Feminism is often misinterpreted by non-scholars, while the public generally has a circumscribed view of who feminists are. Therefore, it is important that we ground our understanding in doctrinal approaches propounded by rigorous work done by reputable scholars in feminist history. Karen Offen, a feminist historian and scholar at Stanford University, provides us with a useful dimorphic framework with which to interrogate the meaning of feminism. The relational and individualist feminist approaches can be used to analyze a feminist pioneer in Latin America, Marta Vergara, and her American counterpart, Doris Stevens.
Karen Offen explores the meaning of relational feminism espoused in France and most of continental Europe, while shedding light on a different notion of feminism favored by Anglo-Saxon feminists, or American and British feminists from the 20th century—individualist feminism.
Briefly, relational feminism which seems fairly established in Latin America as well, posits that womanhood has value and that society should provide programs that acknowledge, affirm, valorize, and reward women’s differentiated status. Valuing womanhood may be instantiated by maternity legislation that pays women for maternity leave for instance. The goal of the relational feminist is not to de-emphasize gender difference but seek to underscore the value of women’s role in society and ensure their work is fairly rewarded or compensated. It may address the unpaid work of women as wives, who cook and clean for the household for instance, and would emphasize the need for women to be paid for any labor they perform by virtue of being women. However, relational feminists’ emphasis on recognizing and valuing womanhood is pursued in tandem with enhancing the most favorable professional and educational opportunities for women as well, although the degree to which this may be emphasized is arguably influenced by sociocultural, political and economic factors.
On the other hand, individualist feminism deemphasizes sex difference and opposes gendered work. Individualist feminism is existentialist and underscores the autonomy of the woman. While a classic goal of individualist feminism is suffrage, and pursuing reproductive rights is also a central feature, full equal political, social and economic rights and possessing what men have are ideals of individualist feminism.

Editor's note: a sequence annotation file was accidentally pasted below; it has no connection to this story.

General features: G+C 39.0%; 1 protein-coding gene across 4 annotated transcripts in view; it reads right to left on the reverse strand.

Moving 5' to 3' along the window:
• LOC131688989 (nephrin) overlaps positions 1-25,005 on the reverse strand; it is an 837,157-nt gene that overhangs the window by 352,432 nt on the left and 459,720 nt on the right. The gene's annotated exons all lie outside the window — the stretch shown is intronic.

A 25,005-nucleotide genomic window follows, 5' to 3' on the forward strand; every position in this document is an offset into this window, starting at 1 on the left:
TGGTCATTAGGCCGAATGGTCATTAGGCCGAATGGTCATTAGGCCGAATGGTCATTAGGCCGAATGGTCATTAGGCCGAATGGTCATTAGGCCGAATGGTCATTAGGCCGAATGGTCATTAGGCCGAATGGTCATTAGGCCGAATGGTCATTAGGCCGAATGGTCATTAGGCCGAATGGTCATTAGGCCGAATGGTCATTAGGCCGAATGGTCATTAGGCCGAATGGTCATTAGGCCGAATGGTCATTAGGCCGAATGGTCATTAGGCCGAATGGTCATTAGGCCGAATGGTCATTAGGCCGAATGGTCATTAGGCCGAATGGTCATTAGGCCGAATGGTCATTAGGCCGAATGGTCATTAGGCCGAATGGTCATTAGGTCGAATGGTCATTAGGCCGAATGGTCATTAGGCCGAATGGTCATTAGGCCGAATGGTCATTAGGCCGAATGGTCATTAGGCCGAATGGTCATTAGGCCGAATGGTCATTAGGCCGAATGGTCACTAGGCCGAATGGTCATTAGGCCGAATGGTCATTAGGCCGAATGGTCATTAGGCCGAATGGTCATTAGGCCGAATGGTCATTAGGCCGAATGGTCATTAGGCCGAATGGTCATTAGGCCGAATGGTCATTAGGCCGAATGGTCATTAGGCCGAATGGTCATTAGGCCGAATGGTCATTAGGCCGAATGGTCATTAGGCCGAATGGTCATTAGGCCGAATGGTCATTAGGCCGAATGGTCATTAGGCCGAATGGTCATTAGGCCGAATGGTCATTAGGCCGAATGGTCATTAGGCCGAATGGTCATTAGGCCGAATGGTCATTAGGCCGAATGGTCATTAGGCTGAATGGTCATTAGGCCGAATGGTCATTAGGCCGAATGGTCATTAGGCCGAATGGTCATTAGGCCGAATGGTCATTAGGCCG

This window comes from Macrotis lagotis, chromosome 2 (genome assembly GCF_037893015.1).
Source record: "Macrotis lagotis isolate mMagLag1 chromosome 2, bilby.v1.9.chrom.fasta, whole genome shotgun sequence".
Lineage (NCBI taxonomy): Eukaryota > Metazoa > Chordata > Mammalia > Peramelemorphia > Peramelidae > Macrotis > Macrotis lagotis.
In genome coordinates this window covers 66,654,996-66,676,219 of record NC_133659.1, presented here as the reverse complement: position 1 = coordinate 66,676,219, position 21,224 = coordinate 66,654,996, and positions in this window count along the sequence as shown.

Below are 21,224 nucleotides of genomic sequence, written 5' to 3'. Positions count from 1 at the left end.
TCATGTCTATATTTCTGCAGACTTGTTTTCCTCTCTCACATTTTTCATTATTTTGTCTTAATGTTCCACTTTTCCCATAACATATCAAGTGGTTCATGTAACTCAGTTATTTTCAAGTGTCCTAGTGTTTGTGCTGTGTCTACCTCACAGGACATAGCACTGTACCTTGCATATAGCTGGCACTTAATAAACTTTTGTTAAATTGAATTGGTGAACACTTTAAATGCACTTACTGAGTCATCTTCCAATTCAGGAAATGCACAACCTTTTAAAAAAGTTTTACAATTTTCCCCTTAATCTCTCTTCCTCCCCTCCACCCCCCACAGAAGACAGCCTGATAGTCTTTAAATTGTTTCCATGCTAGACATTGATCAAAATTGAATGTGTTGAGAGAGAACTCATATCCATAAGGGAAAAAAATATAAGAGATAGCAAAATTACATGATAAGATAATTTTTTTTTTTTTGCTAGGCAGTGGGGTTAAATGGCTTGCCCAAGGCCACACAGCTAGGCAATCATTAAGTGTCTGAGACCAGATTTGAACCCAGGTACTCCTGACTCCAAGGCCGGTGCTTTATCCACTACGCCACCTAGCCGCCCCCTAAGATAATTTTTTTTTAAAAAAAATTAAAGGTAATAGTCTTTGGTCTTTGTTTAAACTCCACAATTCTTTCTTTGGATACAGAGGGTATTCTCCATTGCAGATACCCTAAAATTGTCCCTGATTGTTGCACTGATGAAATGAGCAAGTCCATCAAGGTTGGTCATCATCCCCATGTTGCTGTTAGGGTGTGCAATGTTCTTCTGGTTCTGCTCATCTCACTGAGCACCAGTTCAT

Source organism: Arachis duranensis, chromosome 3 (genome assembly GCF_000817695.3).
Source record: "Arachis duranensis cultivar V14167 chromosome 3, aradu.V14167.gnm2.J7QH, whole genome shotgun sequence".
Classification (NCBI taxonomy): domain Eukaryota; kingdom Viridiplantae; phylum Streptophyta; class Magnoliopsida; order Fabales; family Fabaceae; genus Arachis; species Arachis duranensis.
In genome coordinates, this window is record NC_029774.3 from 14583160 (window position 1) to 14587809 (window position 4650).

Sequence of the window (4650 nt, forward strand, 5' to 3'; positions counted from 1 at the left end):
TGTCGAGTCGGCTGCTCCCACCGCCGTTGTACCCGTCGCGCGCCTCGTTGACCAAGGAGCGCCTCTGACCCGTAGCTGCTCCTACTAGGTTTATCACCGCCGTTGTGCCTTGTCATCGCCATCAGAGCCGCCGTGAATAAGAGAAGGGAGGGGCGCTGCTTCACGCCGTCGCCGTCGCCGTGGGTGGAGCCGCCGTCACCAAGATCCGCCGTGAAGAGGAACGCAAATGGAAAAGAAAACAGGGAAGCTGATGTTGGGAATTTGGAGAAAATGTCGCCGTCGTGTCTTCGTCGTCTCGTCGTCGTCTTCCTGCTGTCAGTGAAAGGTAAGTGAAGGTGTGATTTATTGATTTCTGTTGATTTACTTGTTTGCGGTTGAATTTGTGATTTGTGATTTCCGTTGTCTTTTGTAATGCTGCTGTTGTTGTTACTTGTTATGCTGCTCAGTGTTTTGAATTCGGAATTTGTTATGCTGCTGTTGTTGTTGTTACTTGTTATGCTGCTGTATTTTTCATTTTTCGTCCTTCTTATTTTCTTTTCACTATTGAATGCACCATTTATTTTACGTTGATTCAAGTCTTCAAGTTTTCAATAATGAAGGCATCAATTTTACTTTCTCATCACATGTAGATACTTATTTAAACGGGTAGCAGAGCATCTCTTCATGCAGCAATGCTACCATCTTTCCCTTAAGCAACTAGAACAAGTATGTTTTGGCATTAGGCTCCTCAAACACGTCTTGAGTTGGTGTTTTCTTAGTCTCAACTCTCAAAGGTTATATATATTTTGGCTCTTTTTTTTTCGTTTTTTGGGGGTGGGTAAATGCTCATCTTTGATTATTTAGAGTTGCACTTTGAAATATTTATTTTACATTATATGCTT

To individualist feminists, sex differences serve as a tool for subordinating women, and thus, the need to eliminate policies fashioned along differentiating the sexes. Individualist feminists have been criticized as a bourgeois, possessive Anglo-Saxon and American reaction to rival male domination without intrinsically looking inward to women’s genuine needs. Whereas relational feminism is viewed as more woman-centered and woman-celebratory in its onslaught of male privileges.
Marta Vergara and Doris Stevens
Marta Vergara first became exposed to feminism when she was a Chilean delegate advocating for nationality rights at the League of Nations. It was here she worked closely with leading suffragist Alice Paul, leader of the National Woman’s Party (NWP) and co-author of the Equal Rights Amendment (ERA); and the American, Doris Stevens who was Legislative Chair of the National Woman’s Party. She also became Chair of the Inter-American Commission for Women (IACW). The linchpin of her advocacy was via the instrumentality of the Equal Rights Amendment, which was a proposed amendment to the US Constitution designed to guarantee equal legal rights for all Americans regardless of sex. It had sought to remove legal distinctions between men and women in many social, economic, and political contexts.